SUNDRE — The Sundre Hospital and Care Centre has officially been renamed in honour of a late, local leader who left an indelible legacy of dedication to service.
Myron Thompson, whose outspoken views had occasionally courted controversy, built over decades of public service a reputation for unashamedly and passionately representing his community and constituents.
On Friday, Oct. 16, the Myron Thompson Health Centre was unveiled during a ceremony featuring speeches from many dignitaries, including Premier Jason Kenney, Health Minister Tyler Shandro, as well as Rimbey-Rocky Mountain House-Sundre MLA Jason Nixon.
Kenney, who also spoke during Thompson’s 2019 memorial service, said, “It’s a chilly day, but it’s a very warm occasion.”
The premier praised Thompson as a man who sometimes had a “gruff exterior”, but who also had an enormous heart filled with boundless compassion.
“There is no citizen in the history of this community that has been more prominent,” he said.
“When minister Nixon came to me and made a proposal that we memorialize Myron’s contribution as a pillar of this community, as someone who personified the Alberta spirit of community, I couldn’t think of a better idea.”
Assuring about two-dozen people who attended that the hospital will continue serving the community and surrounding area, Kenney said to applause, “This is a guarantee of the long-term future of the Sundre hospital serving health care in this community and in central Alberta.”
Shandro hailed the facility’s more than 50 years of health-care provision including emergency, acute and long-term care, and said the government remains “absolutely committed to your hospital. The Myron Thompson Health Centre will continue to be Sundre’s hospital.”
Also sharing heartfelt memories of a man many considered a role model and mentor were Ron Fisher, a friend of the Thompson family; Terry Leslie, mayor of Sundre; Bruce Beattie, Mountain View County reeve; Dr. Verna Yiu, president and CEO of Alberta Health Services; and Gerald Ingeveld, chair of the Sundre Hospital Futures Committee.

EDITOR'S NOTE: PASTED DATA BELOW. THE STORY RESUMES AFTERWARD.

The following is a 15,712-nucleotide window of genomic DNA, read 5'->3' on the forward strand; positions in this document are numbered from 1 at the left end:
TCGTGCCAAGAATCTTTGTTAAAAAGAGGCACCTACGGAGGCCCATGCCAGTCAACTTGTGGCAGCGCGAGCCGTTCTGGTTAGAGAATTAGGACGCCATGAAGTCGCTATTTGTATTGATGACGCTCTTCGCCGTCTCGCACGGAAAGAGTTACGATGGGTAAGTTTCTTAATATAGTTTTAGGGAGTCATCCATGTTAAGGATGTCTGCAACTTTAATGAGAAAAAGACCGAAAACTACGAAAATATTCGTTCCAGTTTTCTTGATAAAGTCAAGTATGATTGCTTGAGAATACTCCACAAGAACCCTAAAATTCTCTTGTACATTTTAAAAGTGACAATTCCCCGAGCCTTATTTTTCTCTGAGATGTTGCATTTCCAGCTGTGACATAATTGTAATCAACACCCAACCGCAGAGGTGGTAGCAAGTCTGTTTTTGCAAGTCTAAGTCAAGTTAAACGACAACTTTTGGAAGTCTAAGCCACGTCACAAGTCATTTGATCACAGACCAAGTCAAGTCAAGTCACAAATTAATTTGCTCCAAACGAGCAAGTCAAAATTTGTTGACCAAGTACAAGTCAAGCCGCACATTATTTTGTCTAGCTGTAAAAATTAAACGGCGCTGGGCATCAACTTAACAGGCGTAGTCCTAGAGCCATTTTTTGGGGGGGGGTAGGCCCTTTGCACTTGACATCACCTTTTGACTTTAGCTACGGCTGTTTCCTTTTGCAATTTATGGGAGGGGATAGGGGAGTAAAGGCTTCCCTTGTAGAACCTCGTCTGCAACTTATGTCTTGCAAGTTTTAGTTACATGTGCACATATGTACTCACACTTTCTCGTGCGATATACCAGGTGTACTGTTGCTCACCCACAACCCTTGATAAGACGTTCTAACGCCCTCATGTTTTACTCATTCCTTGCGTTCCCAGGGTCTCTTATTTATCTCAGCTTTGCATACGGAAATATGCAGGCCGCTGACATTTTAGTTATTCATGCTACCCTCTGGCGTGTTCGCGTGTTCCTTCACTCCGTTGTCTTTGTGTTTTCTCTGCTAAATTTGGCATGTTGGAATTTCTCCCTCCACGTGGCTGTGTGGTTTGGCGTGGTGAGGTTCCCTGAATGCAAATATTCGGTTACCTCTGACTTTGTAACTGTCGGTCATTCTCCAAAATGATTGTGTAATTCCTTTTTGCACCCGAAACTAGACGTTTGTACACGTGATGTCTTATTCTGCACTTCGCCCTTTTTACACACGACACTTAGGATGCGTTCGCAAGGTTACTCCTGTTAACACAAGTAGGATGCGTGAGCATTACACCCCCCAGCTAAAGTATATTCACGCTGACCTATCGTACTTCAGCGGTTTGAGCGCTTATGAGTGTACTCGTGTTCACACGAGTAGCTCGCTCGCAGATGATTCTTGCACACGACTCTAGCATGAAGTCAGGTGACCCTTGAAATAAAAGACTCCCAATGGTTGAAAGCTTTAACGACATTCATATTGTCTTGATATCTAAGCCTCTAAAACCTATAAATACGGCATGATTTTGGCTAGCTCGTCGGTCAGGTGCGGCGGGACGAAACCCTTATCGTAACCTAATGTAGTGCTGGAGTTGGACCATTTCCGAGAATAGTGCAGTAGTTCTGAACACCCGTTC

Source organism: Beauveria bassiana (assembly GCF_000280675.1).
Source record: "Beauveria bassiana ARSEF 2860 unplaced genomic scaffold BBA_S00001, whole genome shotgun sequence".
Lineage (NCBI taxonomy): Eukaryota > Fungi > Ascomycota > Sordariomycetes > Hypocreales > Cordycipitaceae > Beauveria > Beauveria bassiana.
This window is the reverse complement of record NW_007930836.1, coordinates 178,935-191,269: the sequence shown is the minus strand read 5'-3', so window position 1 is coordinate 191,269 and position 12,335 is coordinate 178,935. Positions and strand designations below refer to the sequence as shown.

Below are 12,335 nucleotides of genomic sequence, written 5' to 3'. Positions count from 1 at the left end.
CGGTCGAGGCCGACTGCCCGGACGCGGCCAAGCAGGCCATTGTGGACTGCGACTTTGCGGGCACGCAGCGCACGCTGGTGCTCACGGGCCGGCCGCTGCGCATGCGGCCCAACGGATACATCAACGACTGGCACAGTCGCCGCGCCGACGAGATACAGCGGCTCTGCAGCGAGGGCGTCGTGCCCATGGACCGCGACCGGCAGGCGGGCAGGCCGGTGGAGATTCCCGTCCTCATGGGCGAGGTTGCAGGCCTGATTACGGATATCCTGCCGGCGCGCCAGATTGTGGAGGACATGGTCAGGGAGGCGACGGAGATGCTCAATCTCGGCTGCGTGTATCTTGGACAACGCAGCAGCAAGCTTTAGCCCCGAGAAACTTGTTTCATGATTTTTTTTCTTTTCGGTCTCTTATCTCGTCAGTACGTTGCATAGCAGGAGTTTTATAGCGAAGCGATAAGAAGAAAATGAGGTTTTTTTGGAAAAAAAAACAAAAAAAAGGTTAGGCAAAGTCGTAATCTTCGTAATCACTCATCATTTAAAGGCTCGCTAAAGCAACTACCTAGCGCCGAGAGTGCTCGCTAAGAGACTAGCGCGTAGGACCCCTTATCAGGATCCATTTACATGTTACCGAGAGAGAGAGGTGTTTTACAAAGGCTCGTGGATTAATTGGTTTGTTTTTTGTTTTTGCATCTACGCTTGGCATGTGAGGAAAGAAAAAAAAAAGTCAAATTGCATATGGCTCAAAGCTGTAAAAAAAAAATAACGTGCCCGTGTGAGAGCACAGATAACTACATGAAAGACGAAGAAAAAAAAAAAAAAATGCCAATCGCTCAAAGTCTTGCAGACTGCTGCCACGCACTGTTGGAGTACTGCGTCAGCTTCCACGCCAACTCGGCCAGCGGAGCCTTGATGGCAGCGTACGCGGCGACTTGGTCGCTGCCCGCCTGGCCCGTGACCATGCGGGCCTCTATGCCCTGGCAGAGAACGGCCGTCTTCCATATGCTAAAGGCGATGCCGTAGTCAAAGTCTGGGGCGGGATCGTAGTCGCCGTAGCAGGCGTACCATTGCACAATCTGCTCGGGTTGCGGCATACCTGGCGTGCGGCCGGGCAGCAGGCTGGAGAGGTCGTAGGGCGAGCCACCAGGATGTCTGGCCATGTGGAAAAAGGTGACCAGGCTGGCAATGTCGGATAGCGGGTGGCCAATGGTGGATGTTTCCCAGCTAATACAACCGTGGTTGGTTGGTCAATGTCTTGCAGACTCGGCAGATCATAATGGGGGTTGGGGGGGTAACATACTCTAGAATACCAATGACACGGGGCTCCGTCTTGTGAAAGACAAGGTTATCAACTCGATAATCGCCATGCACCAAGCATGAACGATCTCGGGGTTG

Following the ceremony, Nixon said during an interview with The Albertan when asked whether any others had been considered, such as the late and much loved Dr. Hal Irvine, he said, “There are so many people that this hospital could be named after. In fact, there’s too many to be able to put them all on the hospital sign.”
“I’m going to be careful not to try to name them all because I think it’s impossible,” he said.
“But they all have one thing in common, which is that they’re Sundre strong. They’re scrappers, they fight for what they believe in, and that’s the same thing that Myron Thompson represented. And his name on this hospital represents all of those people, including Dr. Irvine, and all of their hard work and their fight for this community.”
Asked why the word ‘hospital’ was removed from the facility’s official name, he said, “I think it’s always been called the Sundre Health Care Centre, though. I think that was always it’s official name.”
While the MLA said several people within the community had suggested the change, Nixon added he approached the premier to pitch the idea.
“I came to him and suggested this because I want to continue to make sure that Sundre’s hospital is secure, and has its place on the map.”
With regards to the timing of the announcement, Nixon said the proposal had been discussed about a year ago, but that the pandemic ended up delaying the process.
“It would have been done sooner,” he said.
Sharing a few parting thoughts, he added, “Myron Thompson represents the fighting spirit that’s in every person in this community’s blood, and the fighting spirit that took to build this hospital. With his name on it now, I think it really pays a tribute to all of those who have fought for the last five decades to be able to make sure we have this great facility.”
Shandro said during an interview the cost of replacing the signage would be covered by a $150,000 grant to Alberta Health Services from the health ministry.
“That’s going to include the new signage, but there are other ancillary things that are going to be coming out of that grant as well,” he said, without further elaborating.
The hospital was originally built in 1968, with a 50th anniversary observed in 2018.
“It will continue to operate as the hospital for Sundre and area, with 24-hour emergency services, 14 acute-care beds and 40 continuing care beds,” reads a portion of a provincial government press release.